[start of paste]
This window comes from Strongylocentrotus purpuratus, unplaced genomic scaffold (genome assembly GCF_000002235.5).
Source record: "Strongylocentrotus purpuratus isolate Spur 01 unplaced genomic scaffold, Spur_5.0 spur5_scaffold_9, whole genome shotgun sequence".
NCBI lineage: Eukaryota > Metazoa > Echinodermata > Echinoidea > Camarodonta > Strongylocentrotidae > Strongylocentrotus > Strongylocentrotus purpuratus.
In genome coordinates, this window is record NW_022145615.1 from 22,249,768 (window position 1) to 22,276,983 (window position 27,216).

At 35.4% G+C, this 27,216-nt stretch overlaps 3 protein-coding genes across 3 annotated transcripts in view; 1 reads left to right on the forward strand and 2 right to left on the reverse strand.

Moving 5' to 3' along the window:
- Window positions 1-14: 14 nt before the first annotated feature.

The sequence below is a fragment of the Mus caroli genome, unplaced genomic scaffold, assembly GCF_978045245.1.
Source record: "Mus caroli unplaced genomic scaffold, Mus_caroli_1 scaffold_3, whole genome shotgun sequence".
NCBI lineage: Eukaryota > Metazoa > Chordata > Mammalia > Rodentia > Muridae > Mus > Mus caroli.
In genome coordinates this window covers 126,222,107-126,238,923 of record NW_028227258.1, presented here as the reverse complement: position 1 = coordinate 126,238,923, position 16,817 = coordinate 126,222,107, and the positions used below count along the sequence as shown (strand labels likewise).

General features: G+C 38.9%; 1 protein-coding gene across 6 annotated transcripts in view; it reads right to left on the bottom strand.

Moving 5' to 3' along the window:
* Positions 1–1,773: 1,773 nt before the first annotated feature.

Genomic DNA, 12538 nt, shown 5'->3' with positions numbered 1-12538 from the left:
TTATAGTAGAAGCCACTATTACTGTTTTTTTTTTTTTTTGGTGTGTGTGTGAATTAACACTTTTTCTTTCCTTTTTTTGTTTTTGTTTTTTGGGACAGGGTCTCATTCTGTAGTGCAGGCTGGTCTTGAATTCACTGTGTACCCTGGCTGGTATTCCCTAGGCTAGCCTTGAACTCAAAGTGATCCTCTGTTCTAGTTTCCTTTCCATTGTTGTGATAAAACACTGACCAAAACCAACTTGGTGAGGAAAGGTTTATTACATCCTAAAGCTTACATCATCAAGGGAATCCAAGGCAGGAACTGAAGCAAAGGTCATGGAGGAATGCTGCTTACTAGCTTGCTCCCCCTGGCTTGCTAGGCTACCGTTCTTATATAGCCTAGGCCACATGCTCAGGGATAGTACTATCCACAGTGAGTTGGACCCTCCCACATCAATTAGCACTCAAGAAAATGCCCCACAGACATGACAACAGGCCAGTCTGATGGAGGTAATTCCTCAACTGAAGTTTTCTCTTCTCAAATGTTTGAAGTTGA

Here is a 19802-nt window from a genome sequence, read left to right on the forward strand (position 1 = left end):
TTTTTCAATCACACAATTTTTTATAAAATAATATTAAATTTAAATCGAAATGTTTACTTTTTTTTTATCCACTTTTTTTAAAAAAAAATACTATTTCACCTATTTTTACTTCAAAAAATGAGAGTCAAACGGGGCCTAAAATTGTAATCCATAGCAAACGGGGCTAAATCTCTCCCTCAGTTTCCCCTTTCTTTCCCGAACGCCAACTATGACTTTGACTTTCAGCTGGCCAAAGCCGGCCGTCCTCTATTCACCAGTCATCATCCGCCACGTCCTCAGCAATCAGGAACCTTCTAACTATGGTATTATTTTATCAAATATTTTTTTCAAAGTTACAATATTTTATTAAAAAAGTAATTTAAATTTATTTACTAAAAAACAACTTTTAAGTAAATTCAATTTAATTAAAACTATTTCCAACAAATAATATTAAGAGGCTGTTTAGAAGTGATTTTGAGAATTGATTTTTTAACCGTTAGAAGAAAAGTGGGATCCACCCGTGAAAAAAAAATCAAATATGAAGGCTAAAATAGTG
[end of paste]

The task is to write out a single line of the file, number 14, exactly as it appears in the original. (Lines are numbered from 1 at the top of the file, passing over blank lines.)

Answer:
* Positions 1–1,773: 1,773 nt before the first annotated feature.